And see this question at space exploration stack exchange:


And this one:


It is said that:

Human volunteers have tolerated 1.5g for seven days with no apparent ill effects. However, after just twenty-four hours at 2g, evidence of significant fluid imbalance is detectable. At 3g to 4g fatigue is limiting, and above 4g cardiovascular factors limit g tolerance.


And here is a link to a NASA study:


It doesn't seem to cover g forces higher than 1 g sustained for months, years, or decades.

At the present time there is no evidence that a mixed human population with different states of health such as in a colony could survive and thrive while experiencing surface gravity higher than the 1.25 to 1.50g suggested by Dole, and there doesn't seem to be any experimental proof that anyone could survive 1.50g for more than 7 days without adverse health effects.

Obviously the majority of people should have no problems living their lives in 1.01g or 1.02g, but it seems reasonable, based on current evidence, for science fiction writers to say that, in a space opera setting with many colonized extra solar planets, experience has shown that the highest safe surface gravity for a colony planet is somewhere in the range of about 1.25g to 1.5g.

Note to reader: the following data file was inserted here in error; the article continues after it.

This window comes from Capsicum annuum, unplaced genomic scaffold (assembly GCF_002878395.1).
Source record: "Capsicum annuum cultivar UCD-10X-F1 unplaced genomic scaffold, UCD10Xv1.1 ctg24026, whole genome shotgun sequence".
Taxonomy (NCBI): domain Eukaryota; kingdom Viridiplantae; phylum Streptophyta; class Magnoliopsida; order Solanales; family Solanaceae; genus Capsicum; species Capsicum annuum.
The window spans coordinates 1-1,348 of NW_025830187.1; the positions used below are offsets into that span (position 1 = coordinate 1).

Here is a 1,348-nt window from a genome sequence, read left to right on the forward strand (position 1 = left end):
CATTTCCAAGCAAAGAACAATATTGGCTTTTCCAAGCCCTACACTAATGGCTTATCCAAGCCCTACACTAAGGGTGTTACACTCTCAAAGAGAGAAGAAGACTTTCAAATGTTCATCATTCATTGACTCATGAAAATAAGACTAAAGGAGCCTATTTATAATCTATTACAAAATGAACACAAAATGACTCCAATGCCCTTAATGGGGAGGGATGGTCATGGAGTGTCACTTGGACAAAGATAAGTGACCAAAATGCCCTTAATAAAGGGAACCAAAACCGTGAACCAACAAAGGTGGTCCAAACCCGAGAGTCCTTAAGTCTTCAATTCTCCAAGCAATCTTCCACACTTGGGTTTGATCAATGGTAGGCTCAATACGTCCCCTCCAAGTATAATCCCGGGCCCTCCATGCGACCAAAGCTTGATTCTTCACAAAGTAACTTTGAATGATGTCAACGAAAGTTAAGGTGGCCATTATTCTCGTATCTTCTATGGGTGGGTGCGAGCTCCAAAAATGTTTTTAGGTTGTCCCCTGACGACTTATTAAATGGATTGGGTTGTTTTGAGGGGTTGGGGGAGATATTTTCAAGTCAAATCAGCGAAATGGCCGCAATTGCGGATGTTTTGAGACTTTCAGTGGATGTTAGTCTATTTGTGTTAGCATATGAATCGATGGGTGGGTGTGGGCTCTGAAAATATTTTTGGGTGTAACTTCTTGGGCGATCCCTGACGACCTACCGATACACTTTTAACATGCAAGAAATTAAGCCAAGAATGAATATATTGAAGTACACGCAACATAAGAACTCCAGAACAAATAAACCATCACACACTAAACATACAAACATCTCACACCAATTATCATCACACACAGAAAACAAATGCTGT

If a science fiction writer claims that the higher safe limit for colony planet surface gravity is about 1.25g to 1.50g, and/or limits the surface gravity of fictional colony planets to less than that, no one should accused him of being unrealistic - in that aspect of his story at least.

Added 01-11-2019. As far as I know the only worlds in our solar system with higher surface gravities than Earth are Jupiter, Saturn, and Neptune, and they don't have solid surfaces.

So the three ways in this solar system to test human long term tolerance of higher gravity are:

1) Put people in balloons at various levels in the atmospheres of giant planets for long periods.

2) Test people in centrifuges for long periods.

3) Put humans in rockets that can accelerate and decelerate at higher than 1g for long periods of time.

Only the second method is plausible in the immediate future so it is possible that the answer to the question might not be known with certainty for decades or centuries in the future.

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There's plenty of ways to create a sustainable long term colony in high G environment. It would be very inefficient to ignore colonizing otherwise suitable planets with >1.5G just because of their gravity only.

Spend most of your time in a pool filled with mercury

Colonists would spend most of their time in giant pools filled with a high buoyancy liquid when not wearing their g-suit (described below) to rest/research/eat etc...